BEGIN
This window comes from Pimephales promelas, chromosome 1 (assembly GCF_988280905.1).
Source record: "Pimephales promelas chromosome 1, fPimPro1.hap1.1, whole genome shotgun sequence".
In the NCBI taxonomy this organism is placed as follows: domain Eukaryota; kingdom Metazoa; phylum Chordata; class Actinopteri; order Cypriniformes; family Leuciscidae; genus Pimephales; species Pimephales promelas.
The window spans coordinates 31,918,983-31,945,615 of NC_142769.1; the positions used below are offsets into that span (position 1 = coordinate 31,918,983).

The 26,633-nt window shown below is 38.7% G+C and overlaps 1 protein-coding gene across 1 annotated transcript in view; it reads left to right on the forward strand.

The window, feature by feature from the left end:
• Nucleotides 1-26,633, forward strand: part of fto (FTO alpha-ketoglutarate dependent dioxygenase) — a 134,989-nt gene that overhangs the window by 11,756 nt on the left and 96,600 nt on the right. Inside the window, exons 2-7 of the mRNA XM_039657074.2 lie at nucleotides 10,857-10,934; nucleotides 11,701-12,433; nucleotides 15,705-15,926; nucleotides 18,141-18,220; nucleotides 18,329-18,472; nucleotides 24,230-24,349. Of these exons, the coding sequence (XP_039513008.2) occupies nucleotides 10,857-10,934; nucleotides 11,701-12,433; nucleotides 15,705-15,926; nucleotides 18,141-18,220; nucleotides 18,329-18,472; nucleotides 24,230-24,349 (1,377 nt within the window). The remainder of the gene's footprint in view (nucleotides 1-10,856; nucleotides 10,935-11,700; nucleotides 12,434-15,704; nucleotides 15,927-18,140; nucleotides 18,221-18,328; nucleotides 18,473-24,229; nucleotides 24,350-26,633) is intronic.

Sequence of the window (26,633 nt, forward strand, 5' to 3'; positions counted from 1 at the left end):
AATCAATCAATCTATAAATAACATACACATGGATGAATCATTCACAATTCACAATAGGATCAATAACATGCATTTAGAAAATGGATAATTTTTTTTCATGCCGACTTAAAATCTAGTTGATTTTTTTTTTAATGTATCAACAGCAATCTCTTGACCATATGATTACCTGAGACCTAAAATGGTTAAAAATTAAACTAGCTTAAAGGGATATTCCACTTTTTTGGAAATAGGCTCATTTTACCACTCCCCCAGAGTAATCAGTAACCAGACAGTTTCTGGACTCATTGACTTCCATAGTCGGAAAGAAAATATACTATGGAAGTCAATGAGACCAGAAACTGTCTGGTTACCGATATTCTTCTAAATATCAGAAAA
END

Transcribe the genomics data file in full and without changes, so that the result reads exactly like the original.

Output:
This window comes from Pimephales promelas, chromosome 1 (assembly GCF_988280905.1).
Source record: "Pimephales promelas chromosome 1, fPimPro1.hap1.1, whole genome shotgun sequence".
In the NCBI taxonomy this organism is placed as follows: domain Eukaryota; kingdom Metazoa; phylum Chordata; class Actinopteri; order Cypriniformes; family Leuciscidae; genus Pimephales; species Pimephales promelas.
The window spans coordinates 31,918,983-31,945,615 of NC_142769.1; the positions used below are offsets into that span (position 1 = coordinate 31,918,983).

The 26,633-nt window shown below is 38.7% G+C and overlaps 1 protein-coding gene across 1 annotated transcript in view; it reads left to right on the forward strand.

The window, feature by feature from the left end:
• Nucleotides 1-26,633, forward strand: part of fto (FTO alpha-ketoglutarate dependent dioxygenase) — a 134,989-nt gene that overhangs the window by 11,756 nt on the left and 96,600 nt on the right. Inside the window, exons 2-7 of the mRNA XM_039657074.2 lie at nucleotides 10,857-10,934; nucleotides 11,701-12,433; nucleotides 15,705-15,926; nucleotides 18,141-18,220; nucleotides 18,329-18,472; nucleotides 24,230-24,349. Of these exons, the coding sequence (XP_039513008.2) occupies nucleotides 10,857-10,934; nucleotides 11,701-12,433; nucleotides 15,705-15,926; nucleotides 18,141-18,220; nucleotides 18,329-18,472; nucleotides 24,230-24,349 (1,377 nt within the window). The remainder of the gene's footprint in view (nucleotides 1-10,856; nucleotides 10,935-11,700; nucleotides 12,434-15,704; nucleotides 15,927-18,140; nucleotides 18,221-18,328; nucleotides 18,473-24,229; nucleotides 24,350-26,633) is intronic.

Sequence of the window (26,633 nt, forward strand, 5' to 3'; positions counted from 1 at the left end):
AATCAATCAATCTATAAATAACATACACATGGATGAATCATTCACAATTCACAATAGGATCAATAACATGCATTTAGAAAATGGATAATTTTTTTTCATGCCGACTTAAAATCTAGTTGATTTTTTTTTTAATGTATCAACAGCAATCTCTTGACCATATGATTACCTGAGACCTAAAATGGTTAAAAATTAAACTAGCTTAAAGGGATATTCCACTTTTTTGGAAATAGGCTCATTTTACCACTCCCCCAGAGTAATCAGTAACCAGACAGTTTCTGGACTCATTGACTTCCATAGTCGGAAAGAAAATATACTATGGAAGTCAATGAGACCAGAAACTGTCTGGTTACCGATATTCTTCTAAATATCAGAAAA